As the connective tissues of the horse’s limbs become more lax with age, the boney column of the limb may begin to descend into the hoof capsule (the structure comprising the hoof wall, sole, frog and heel bulbs), resulting in changes to the shape of the hoof and depth of sole, which your farrier will need to manage accordingly.

Working closely with your veterinarian to understand your horse’s risk for Equine Metabolic Syndrome (EMS) or Pituitary Pars Intermedia Dysfunction (PPID), aka Cushing’s Disease, is also critical to hoof health, as both conditions put horses at a greater risk of developing laminitis. EMS is a condition that can be seen in middle-aged horses, especially “easy-keeper” breeds prone to obesity, and PPID is common in many breeds as the horse enters his senior years.

The importance of proactive management and a great partnership between your veterinarian and farrier can’t be overstated when it comes to metabolic and endocrine disorders and their implications on foot health. The best possible scenario is that you and your horse’s care team stay ahead of these health challenges before the devastating condition of laminitis develops.

Professional Hoof Care and Maintenance

As discussed above, the growth rate and integrity of your horse’s hoof tissues depend on healthy amounts of movement, proper nutrition, age, metabolism and genetics. Some breeds tend to have a certain hoof conformation while other breeds tend to have a stronger or weaker hoof wall, etc.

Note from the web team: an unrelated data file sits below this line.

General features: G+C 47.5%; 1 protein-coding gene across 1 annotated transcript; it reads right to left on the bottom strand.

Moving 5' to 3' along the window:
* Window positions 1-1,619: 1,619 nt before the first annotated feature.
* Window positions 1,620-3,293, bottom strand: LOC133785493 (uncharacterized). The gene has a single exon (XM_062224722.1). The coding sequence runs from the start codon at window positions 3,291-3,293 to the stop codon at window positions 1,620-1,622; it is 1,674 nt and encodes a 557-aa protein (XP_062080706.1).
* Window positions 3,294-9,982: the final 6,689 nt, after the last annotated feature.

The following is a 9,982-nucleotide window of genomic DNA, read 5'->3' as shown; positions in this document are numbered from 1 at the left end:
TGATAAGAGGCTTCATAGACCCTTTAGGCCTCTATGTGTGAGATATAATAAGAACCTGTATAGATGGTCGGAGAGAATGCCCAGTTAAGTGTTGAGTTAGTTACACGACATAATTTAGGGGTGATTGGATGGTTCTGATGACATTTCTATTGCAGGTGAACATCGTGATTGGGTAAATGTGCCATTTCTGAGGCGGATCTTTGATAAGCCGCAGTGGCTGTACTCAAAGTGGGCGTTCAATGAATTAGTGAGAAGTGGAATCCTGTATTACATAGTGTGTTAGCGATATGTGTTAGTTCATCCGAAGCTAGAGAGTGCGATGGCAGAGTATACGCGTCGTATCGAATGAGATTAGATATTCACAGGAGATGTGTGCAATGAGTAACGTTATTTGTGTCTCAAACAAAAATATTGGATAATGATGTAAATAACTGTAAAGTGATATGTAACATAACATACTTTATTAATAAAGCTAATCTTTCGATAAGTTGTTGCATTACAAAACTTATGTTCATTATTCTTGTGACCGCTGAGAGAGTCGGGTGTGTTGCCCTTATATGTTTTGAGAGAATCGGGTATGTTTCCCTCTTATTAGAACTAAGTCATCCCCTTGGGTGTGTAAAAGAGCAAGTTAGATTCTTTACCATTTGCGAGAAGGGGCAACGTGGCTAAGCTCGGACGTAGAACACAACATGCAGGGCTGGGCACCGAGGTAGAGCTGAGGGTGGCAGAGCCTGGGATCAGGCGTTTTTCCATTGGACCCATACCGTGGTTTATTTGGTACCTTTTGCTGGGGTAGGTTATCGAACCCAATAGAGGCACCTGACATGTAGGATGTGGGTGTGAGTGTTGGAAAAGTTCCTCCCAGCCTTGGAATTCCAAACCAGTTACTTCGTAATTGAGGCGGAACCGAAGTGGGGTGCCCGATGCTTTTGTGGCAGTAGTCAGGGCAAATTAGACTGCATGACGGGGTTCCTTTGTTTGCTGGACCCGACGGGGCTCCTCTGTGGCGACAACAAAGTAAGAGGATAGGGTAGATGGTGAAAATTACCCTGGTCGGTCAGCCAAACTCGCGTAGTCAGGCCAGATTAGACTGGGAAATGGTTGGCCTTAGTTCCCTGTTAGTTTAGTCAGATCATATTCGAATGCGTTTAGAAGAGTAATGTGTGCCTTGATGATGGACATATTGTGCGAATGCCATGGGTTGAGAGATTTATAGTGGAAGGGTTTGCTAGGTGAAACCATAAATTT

The job of your farrier or trimmer is to help maintain the hoof capsule so that it is as healthy as possible. This is accomplished through properly balanced trimming at regular intervals: generally, every 4-8 weeks depending on the time of year and your horse’s rate of hoof growth, plus correctly fitting shoes if required for protection and/or traction based on your horse’s individual needs.

As they say, “no hoof, no horse,” so developing a great relationship with both your farrier and your veterinarian is one of the best things you can do for your horse’s hoof health.

About the Author: Diego Almeida is the program director for Montana State Farrier School in Bozeman, MT. Diego is a Certified Journeyman Farrier and the first to achieve all three advanced endorsements offered by the American Farrier’s Association (AFA)–the Educator, Forging and Therapeutic endorsements. He now heads up the AFA’s Educator Endorsement Committee and is an AFA tester and certification instructor, supporting the development of other farriers in the U.S. and abroad. In 2019 Diego achieved his Associate of the Worshipful Company of Farriers (AWCF) in England, and he is a past winner of the International Hoof-Care Summit’s Rising Star Award and a three-time recipient of the AFA’s J. Scott Simpson Outstanding Educator Award.